Another important part of purpose-driven working and Lightyear’s corporate culture is intrinsic motivation. Because, Receveur explains, “when you combine intrinsic motivation with core values that people believe in, you create a strong culture”. Intrinsic motivation is also important for creating an environment in which everyone can be the best they can be and is therefore heavily stimulated within Lightyear. For starters, they apply a very strict selection procedure during the application process and carry out an extensive check to see whether or not someone fits in with the organization and the company culture. Because of this, it sometimes happens that technically strong people still don’t get hired. “That’s sometimes frustrating for teams that crave help,” says Receveur, but is solved by using temporary workers. “What you potentially ruin [by hiring somebody who doesn’t fit in perfectly with the corporate culture] is ultimately much more expensive than the time you have to spend on temporary people,” she says.
Another challenge that comes with this is retaining good people in a market where they are constantly being poached by the competition. Receveur does this by closely looking at and listening to what really motivates her people. And even though the company is not able to offer competitive salaries yet, her people have a lot of freedom and responsibilities and that, combined with the company’s mission and the fact that they get to work with peers that they can learn from, makes people want to join and stay with Lightyear.
“when you combine intrinsic motivation with core values that people believe in, you create a strong culture”
The design process of the organizational structure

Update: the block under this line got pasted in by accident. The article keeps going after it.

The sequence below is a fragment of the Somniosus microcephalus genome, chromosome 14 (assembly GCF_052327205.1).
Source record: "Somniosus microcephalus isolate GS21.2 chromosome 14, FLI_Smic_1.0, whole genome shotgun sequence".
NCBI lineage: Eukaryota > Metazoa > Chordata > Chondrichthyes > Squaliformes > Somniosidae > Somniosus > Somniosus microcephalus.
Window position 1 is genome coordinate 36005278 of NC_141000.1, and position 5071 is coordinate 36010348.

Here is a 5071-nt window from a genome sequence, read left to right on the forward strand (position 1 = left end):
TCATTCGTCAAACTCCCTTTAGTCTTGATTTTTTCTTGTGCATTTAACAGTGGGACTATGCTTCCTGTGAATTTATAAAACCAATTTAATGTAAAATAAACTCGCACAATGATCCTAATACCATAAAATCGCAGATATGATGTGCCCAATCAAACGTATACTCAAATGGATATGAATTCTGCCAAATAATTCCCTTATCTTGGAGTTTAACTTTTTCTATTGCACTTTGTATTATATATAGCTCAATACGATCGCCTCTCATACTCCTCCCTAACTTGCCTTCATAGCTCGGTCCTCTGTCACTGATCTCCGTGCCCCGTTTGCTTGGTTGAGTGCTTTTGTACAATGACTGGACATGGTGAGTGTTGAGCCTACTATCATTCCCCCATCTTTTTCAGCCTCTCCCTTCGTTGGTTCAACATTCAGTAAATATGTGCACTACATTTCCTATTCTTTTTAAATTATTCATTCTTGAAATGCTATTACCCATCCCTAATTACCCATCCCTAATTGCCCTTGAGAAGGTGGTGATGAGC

Originally, Receveur was educated as an industrial designer and funnily enough, she’s doing exactly the same now as she did back then: “I focus on the end-user. I was always triggered by processes like co-creation and design thinking since these tend to look at the question behind the question.” With Lightyear, she uses tools such as the (quarterly) culture scan and having old-school conversations to chart what motivates and drives her people, what their fears are, and which problems they encounter. “That way, you can create personas and use those to define your design principles: how do you design the company, its processes, and the way of working? To me, that’s a design process.”
Of course, Receveur also has some tips for other people in her position that are also looking to innovate and companies that want to better guarantee innovation within their organization. According to her, it’s all about having faith: “Having faith in the people that you hire […] and then having faith in yourself and believing you hired the right people.” Additionally, you have to give new hires the space to experiment, to fail, and to introduce new ideas, “even when you have tried and failed at it yourself,” says Receveur.
“how do you design the company, its processes, and the way of working? To me, that’s a design process.”
One light year
As said, actually getting the car on the road is Lightyear’s biggest challenge at the moment. But what happens after? What’s the next step? “The next step is [to scale up], to have a contract vehicle manufacturer on board and making sure that we can start producing those cars,” states Receveur. One of the challenges that comes with this is to meet all the (safety) standards that the Netherlands has for passenger cars. They are already discussing this with the RDW.
Lightyear also has the ambition to drive one light year’s worth of kilometers on solar energy by 2035. To achieve that, they will have to scale up quickly and ensure that as many people as possible move around in a Lightyear, for example in the form of “robot taxis,” as Receveur calls them. Later, they also want to start thinking about other revenue models, such as selling energy stored in the batteries of the Lightyear cars back to the grid. But that is for later. First, let’s first get this show… eh… car on the road!
Do you want to know what Receveur had to say about other possible revenue models, how she deals with change, the influence of the corona crisis, and who she considers an innovative leader? Then listen to our podcast here.